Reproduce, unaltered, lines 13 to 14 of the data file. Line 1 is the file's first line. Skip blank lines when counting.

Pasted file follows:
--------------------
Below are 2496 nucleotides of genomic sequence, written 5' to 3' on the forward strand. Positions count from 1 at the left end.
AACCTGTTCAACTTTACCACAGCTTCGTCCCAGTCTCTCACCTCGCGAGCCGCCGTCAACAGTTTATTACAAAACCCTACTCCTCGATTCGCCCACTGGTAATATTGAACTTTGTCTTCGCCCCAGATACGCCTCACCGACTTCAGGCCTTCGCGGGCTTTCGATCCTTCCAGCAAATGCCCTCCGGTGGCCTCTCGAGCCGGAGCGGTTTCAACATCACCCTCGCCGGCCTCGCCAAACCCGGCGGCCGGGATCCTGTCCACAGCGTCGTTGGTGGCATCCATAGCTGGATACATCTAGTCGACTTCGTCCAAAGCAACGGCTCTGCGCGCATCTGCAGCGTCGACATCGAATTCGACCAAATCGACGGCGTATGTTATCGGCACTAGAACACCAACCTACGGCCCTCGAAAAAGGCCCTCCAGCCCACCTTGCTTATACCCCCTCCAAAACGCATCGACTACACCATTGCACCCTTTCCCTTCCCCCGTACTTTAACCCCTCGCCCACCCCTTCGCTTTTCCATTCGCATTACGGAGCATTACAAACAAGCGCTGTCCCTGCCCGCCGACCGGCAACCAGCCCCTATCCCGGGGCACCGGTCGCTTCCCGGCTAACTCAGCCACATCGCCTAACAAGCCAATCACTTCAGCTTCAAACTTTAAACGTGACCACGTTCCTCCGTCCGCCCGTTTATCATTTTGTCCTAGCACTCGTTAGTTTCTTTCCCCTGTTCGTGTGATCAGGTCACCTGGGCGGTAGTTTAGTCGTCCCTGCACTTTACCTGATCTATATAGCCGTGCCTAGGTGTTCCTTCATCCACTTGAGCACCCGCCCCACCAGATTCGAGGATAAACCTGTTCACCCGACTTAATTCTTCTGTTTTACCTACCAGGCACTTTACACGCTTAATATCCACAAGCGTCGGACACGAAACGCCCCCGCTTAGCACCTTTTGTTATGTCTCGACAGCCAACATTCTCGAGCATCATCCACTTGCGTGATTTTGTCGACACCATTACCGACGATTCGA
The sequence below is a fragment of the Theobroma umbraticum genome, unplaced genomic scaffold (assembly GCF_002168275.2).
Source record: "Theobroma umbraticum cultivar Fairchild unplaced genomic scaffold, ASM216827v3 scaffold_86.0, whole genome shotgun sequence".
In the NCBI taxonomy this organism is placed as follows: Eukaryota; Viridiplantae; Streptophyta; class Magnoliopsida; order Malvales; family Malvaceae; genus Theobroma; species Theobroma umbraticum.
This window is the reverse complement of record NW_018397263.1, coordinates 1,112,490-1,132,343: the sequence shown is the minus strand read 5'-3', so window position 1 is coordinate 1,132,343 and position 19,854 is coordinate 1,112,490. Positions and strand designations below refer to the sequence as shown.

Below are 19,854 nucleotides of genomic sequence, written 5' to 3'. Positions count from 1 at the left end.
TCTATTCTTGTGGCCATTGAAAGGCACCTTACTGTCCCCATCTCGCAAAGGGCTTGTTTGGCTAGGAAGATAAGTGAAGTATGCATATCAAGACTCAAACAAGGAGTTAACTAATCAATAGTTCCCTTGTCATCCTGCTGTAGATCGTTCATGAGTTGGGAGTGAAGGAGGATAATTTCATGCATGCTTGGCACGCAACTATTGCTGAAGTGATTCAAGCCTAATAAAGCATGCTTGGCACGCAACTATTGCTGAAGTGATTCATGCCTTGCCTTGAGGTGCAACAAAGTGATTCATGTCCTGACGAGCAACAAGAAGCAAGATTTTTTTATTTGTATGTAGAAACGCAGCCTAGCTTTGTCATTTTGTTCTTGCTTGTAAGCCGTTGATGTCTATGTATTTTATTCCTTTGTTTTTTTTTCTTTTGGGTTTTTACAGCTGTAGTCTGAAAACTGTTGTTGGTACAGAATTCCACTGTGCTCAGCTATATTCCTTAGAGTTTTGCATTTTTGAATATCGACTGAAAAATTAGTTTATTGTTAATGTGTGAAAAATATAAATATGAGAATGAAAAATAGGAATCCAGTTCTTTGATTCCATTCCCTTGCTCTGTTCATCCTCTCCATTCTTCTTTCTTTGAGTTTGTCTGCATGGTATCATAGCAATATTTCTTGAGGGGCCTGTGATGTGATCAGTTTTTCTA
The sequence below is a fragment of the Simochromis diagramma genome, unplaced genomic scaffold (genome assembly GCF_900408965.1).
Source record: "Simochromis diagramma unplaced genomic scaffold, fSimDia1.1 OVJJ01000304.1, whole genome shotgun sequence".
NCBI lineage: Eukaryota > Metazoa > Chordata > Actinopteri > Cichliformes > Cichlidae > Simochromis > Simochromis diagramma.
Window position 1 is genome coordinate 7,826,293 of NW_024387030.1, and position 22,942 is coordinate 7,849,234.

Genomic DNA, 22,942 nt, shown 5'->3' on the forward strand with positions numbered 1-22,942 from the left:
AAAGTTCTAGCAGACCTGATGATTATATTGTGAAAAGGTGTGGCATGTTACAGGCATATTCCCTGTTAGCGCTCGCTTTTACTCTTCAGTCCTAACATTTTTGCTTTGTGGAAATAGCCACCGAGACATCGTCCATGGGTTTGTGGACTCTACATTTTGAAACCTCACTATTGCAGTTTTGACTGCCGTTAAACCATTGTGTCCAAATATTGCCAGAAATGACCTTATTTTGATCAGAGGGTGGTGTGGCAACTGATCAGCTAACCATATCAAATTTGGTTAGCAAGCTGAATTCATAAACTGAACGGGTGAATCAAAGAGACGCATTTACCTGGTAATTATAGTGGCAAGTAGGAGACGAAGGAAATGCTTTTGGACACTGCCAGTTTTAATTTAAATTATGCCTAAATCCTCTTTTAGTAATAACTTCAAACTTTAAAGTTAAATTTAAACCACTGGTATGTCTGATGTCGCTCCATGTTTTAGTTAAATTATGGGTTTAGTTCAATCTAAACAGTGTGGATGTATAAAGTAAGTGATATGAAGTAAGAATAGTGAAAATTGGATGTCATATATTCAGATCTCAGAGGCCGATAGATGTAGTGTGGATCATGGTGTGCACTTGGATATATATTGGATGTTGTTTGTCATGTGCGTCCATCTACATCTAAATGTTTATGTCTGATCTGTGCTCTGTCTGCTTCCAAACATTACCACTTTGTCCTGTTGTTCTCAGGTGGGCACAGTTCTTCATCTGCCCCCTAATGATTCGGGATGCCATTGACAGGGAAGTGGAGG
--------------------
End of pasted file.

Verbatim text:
Genomic DNA, 22,942 nt, shown 5'->3' on the forward strand with positions numbered 1-22,942 from the left:
AAAGTTCTAGCAGACCTGATGATTATATTGTGAAAAGGTGTGGCATGTTACAGGCATATTCCCTGTTAGCGCTCGCTTTTACTCTTCAGTCCTAACATTTTTGCTTTGTGGAAATAGCCACCGAGACATCGTCCATGGGTTTGTGGACTCTACATTTTGAAACCTCACTATTGCAGTTTTGACTGCCGTTAAACCATTGTGTCCAAATATTGCCAGAAATGACCTTATTTTGATCAGAGGGTGGTGTGGCAACTGATCAGCTAACCATATCAAATTTGGTTAGCAAGCTGAATTCATAAACTGAACGGGTGAATCAAAGAGACGCATTTACCTGGTAATTATAGTGGCAAGTAGGAGACGAAGGAAATGCTTTTGGACACTGCCAGTTTTAATTTAAATTATGCCTAAATCCTCTTTTAGTAATAACTTCAAACTTTAAAGTTAAATTTAAACCACTGGTATGTCTGATGTCGCTCCATGTTTTAGTTAAATTATGGGTTTAGTTCAATCTAAACAGTGTGGATGTATAAAGTAAGTGATATGAAGTAAGAATAGTGAAAATTGGATGTCATATATTCAGATCTCAGAGGCCGATAGATGTAGTGTGGATCATGGTGTGCACTTGGATATATATTGGATGTTGTTTGTCATGTGCGTCCATCTACATCTAAATGTTTATGTCTGATCTGTGCTCTGTCTGCTTCCAAACATTACCACTTTGTCCTGTTGTTCTCAGGTGGGCACAGTTCTTCATCTGCCCCCTAATGATTCGGGATGCCATTGACAGGGAAGTGGAGG